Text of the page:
Learning your pet’s behavior isn’t an easy thing, as it calls for determination and observance. In my early years, I used to wonder, “How do cats communicate with each other?” But once I’ve become an owner of three cats, I have found the answer to the question of how cats talk.
From vocalization to body language and scent, cats communicate pretty well. While humans are used to relying on vocal signals, animals have developed more efficient ways of interacting and forming deeper connections with each other.
But how do cats express satisfaction or dissatisfaction? How does a cat communicate when another feline invades the territory? Do cats understand each other? Below, you can find answers to these questions, as well as the helpful tips on understanding cats’ communication that I have gained through the years of learning about their behavior.
How Do Cats Socialize with Each Other – 3 Main Ways
It is not news that all animal species have developed unique ways of understanding their own type. It became possible through learning and reproducing different sounds and behavior patterns, portraying such feelings as aggression, liveliness, or joy. Domestication did not affect pets’ ability to socialize with each other, and it’s a common story to see cats speaking to each other if you own more than one feline.
So, how do cats talk to other cats? Cat communication happens through three main ways:
- Vocalization that includes the use of sounds, such as hissing, non-stop meowing, and purring;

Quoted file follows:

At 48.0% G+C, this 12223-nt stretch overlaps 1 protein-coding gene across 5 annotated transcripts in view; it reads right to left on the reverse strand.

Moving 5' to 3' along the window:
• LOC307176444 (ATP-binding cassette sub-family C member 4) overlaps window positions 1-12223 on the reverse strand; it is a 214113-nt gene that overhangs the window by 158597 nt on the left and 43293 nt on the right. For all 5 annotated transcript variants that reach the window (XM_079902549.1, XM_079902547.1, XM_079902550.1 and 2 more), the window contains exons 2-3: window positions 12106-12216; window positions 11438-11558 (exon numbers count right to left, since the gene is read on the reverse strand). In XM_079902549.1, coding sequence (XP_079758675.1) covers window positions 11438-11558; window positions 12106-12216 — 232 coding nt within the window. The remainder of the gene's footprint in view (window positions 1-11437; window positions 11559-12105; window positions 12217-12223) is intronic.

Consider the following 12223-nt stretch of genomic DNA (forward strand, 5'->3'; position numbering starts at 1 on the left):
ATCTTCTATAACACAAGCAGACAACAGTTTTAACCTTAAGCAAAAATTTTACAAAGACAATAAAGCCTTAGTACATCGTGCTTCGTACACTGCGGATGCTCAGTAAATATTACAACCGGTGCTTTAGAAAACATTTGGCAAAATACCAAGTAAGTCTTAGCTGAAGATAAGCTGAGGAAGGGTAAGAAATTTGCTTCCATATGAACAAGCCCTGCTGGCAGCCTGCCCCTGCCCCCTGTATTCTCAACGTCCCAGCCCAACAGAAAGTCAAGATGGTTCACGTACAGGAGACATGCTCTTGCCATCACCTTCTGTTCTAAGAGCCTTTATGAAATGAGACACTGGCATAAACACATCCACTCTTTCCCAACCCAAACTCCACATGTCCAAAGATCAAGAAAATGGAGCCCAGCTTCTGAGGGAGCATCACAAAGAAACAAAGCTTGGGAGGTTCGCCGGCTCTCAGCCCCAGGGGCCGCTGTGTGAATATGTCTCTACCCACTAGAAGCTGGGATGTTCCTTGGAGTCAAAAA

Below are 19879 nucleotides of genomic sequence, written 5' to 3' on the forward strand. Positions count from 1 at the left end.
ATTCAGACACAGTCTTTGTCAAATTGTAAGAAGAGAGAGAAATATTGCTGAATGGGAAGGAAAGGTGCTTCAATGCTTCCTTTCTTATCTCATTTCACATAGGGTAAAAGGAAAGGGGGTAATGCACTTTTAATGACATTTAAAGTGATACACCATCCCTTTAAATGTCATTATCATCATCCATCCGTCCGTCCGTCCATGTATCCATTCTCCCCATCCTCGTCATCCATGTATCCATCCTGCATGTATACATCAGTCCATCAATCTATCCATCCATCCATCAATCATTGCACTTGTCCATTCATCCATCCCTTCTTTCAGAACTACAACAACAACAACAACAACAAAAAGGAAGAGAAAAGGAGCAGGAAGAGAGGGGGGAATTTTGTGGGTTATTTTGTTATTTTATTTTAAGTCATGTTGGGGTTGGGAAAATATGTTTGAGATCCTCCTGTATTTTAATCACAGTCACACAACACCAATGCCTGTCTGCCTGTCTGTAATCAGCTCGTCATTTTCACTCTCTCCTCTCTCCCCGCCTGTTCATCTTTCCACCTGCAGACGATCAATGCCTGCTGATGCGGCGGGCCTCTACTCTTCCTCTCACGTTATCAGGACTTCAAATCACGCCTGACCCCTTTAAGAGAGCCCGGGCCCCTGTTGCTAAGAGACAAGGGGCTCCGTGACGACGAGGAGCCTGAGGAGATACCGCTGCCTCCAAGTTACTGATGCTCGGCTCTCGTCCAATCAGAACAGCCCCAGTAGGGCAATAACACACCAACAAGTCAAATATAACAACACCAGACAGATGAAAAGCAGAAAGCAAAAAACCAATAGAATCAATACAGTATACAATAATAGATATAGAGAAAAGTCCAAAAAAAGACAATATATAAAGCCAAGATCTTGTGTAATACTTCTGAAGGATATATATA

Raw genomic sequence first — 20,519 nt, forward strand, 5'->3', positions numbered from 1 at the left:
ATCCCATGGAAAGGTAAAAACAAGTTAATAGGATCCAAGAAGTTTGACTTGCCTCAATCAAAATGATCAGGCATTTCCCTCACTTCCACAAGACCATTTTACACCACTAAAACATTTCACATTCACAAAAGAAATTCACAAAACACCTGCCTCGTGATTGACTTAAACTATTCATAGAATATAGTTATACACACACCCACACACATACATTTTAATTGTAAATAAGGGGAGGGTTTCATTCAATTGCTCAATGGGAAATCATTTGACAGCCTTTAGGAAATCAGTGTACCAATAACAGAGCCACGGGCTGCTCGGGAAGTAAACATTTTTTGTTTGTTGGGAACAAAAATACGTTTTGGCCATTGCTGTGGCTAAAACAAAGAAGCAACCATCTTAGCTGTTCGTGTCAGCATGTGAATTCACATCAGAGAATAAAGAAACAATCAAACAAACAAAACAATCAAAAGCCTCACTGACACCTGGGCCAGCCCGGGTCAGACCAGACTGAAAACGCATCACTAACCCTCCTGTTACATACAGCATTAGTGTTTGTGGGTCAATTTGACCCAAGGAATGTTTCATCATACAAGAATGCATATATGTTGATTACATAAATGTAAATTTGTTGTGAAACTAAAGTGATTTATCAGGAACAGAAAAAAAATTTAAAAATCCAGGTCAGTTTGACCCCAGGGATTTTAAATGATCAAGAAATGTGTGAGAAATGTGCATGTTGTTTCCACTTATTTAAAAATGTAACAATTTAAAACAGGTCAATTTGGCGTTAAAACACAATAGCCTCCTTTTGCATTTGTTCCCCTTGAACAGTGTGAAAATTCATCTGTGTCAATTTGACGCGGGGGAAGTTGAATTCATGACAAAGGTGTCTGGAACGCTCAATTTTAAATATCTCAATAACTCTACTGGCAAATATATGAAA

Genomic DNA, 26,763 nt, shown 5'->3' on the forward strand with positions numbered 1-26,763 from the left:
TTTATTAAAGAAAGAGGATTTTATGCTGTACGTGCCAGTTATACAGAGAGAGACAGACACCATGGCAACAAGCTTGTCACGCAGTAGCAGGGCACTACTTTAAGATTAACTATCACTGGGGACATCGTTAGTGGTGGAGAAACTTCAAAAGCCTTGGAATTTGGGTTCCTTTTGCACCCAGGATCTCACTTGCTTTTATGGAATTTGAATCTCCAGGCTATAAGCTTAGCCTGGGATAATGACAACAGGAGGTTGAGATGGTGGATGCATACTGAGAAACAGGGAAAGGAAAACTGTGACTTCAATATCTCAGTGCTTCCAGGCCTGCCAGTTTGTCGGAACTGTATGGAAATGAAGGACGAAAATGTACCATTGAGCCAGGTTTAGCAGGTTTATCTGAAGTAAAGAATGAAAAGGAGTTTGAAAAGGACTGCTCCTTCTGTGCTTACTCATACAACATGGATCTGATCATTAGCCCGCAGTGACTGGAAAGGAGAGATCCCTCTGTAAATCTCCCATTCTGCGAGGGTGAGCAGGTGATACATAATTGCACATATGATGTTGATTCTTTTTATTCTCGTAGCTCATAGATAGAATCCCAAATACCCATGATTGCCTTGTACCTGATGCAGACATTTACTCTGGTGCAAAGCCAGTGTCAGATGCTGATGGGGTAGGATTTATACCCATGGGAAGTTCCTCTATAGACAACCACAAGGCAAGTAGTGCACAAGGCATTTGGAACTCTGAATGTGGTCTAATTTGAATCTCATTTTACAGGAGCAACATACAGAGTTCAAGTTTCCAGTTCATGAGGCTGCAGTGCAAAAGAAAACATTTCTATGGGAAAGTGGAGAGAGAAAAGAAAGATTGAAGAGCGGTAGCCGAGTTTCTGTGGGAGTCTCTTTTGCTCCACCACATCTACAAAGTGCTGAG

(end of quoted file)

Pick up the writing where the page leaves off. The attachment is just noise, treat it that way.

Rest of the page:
- Body language ;
Let’s take a closer look at each way. Below, I’ve gathered brief information on the specifics of each method so that you could understand your felines better.
Vocalization – Do Cats Communicate with Each Other by Meowing?
Vocalization is the most known way of cats’ communication. However, it is mainly reserved for humans because it is not the main means for inter-cat socializing. Felines can produce three sounds, namely:
- Purring, or murmuring;
You can easily differentiate these sounds depending on their intensity, with purring being the peaceful one. Meowing is the most known sound, as humans quickly recognize and hear it. Domestic cats, as compared to feral ones, mainly use meowing to attract the attention of people and get what they need. But do cats meow at other cats? When it comes to communicating with each other, felines prefer making sounds other than meowing. You may hear purring if your cats do well with each other, or hissing if they haven’t get used to each other yet.
Why do you hear cats chirping at each other? For example, the mother cat usually uses chirps to tell the kitten to follow her. Felines recognize this sound as something intimate and may use it for inter-cat communication even after becoming adults.